CARRBORO- It’s been five years since Orange County residents have seen a property tax increase, but the question of when the rate might rise was on the minds of voters at last week’s county commissioner candidate forum hosted by the Orange County Democratic Women.

Barry Jacobs is seeking his fifth term on the board representing the county at-large. He told the audience that despite recent efforts to trim the budget, future tax increases might be necessary to fund what he called Orange County values.

“Schools are expensive,” said Jacobs. “People in Orange County want quality public education, we raise taxes to pay for the schools. We don’t apologize for it. Not everybody likes it.”

Challenger Bonnie Hauser said she’d try to avoid a tax increase by re-prioritizing county spending.

“In the short term I’d work to re-prioritize our spending to meet the needs of our schools and avoid raising taxes,” said Hauser. “To me, that means funding schools first and cut or delay funding to government facilities and non-essentials to free up capital and revenue.”

Incumbent Earl McKee faces Mark Marcoplos for the District 2 seat representing Hillsborough and rural Orange County. McKee said he hopes to hold the line on property taxes for at least one more year.

“I’m not going to stand here and tell you all that we’re not going to raise taxes this year, or that we will never raise taxes again. Everybody knows I will be telling a bald-faced lie if I do that,” said McKee. “But I will work to try to find areas where we can do reductions, areas where we can wring a few more dollars out of different funds.”

Marcoplos said recent boards have been judicious in their budget decisions, a trend he’d continue if elected.

“I can’t think of anybody who has wildly raised taxes or wildly slashed taxes,” said Marcoplos. “It’s a process that has been done reasonably in the confines of the realities of the day, and I would be in that tradition.”

The future of recycling and solid waste disposal was also a hot topic, as the county is currently trying to find a new funding model for curbside recycling pick-up, while also searching for a long-term solution for solid waste disposal now that the landfill has closed. Marcoplos said he’d make solid waste a top priority.

“One of my key goals as a commissioner will be to work towards that comprehensive end-game,” said Marcoplos. “We need a [waste] transfer station in Orange County and we need a recycling station right next to it which will simplify the picking up of trash and recycling.”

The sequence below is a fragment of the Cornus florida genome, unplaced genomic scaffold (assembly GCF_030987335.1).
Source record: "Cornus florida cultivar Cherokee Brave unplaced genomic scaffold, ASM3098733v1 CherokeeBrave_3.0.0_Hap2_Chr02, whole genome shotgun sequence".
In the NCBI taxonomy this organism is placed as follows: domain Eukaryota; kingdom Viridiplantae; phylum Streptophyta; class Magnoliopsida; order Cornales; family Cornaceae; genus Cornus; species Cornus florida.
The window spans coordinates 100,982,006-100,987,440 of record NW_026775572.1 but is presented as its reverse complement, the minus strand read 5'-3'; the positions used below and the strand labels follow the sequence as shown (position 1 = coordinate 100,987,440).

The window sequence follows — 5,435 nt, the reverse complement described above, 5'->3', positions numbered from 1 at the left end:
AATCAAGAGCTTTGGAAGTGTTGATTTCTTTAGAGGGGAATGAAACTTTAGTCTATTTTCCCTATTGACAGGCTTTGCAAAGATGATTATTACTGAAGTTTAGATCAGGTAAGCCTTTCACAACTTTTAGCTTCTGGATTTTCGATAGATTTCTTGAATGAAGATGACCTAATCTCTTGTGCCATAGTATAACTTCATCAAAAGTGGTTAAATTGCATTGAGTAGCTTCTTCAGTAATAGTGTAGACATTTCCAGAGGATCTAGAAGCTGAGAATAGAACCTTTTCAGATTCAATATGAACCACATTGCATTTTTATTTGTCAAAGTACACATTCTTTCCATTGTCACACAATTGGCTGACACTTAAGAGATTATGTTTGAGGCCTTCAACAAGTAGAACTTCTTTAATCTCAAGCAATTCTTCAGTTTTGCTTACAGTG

McKee agreed, saying his thinking on the issue has evolved during his time on the board.

“I’m going to be quite honest with you, I don’t know how we’re going to do it,” said McKee. “I don’t know what the best way is, but I’m coming to the conclusion that we need to step back and look at this in a holistic way. We need to put it in a task force, to hire a consultant, which is something I opposed in 2010.”

Hauser said she’d like to see greater cooperation between the towns and county to reduce waste at schools and other institutional facilities, with an eye to regional solutions in the future.

“I’m disappointed that two years after deciding to close the landfill we still don’t have a plan for solid waste and recycling,” said Hauser. “In the short term, I’d like to focus on an interim plan to reduce waste that includes an inter-local agreement with the towns.”

Jacobs said the county is on the verge of signing a five-year contract with Hillsborough, Carrboro and Chapel Hill to collaborate on recycling services, but that going forward, locating a site for new solid waste facilities will be a challenge.

“One of our problems has been, especially recently, the towns have not wanted to work with us; they weren’t sure they wanted to have an agreement,” said Jacobs. “We’re about to sign a five-year agreement with the towns and the basis of doing planning going forward is, how do we do, in a cost-effective and socially just way, solid waste in Orange County?”

All four candidates are Democrats and there are no Republican challengers, meaning the race will be decided in the May 6 Primary.  The candidates will meet again to discuss the issues at a forum hosted by the Orange/Chatham Sierra Club at 7:00 p.m. Wednesday at Carrboro Town Hall.

Orange County Residents Pan Recycling District Tax Plan

CHAPEL HILL- Orange County residents told the Board of Commissioners that while they love recycling, they don’t love the idea of a new solid waste service district tax.

“This seems like a line that’s being stepped over here, creating this as a tax,” said Lynne Jaffe. “I totally want to support recycling, but it doesn’t feel fair. It doesn’t feel right.”

Jaffe was one of fifteen speakers at Tuesday night’s public hearing asking the board to come up with new options to fund rural curbside recycling pick-up.

Loren Hintz was one of four to speak in favor of the plan. He represented the Orange County Commission for the Environment which endorses the proposal.

“The individual cost for the new tax district is similar to the old recycling fee,” said Hintz. “It is a relatively small cost compared to the benefit the recycling program will give to the entire county.”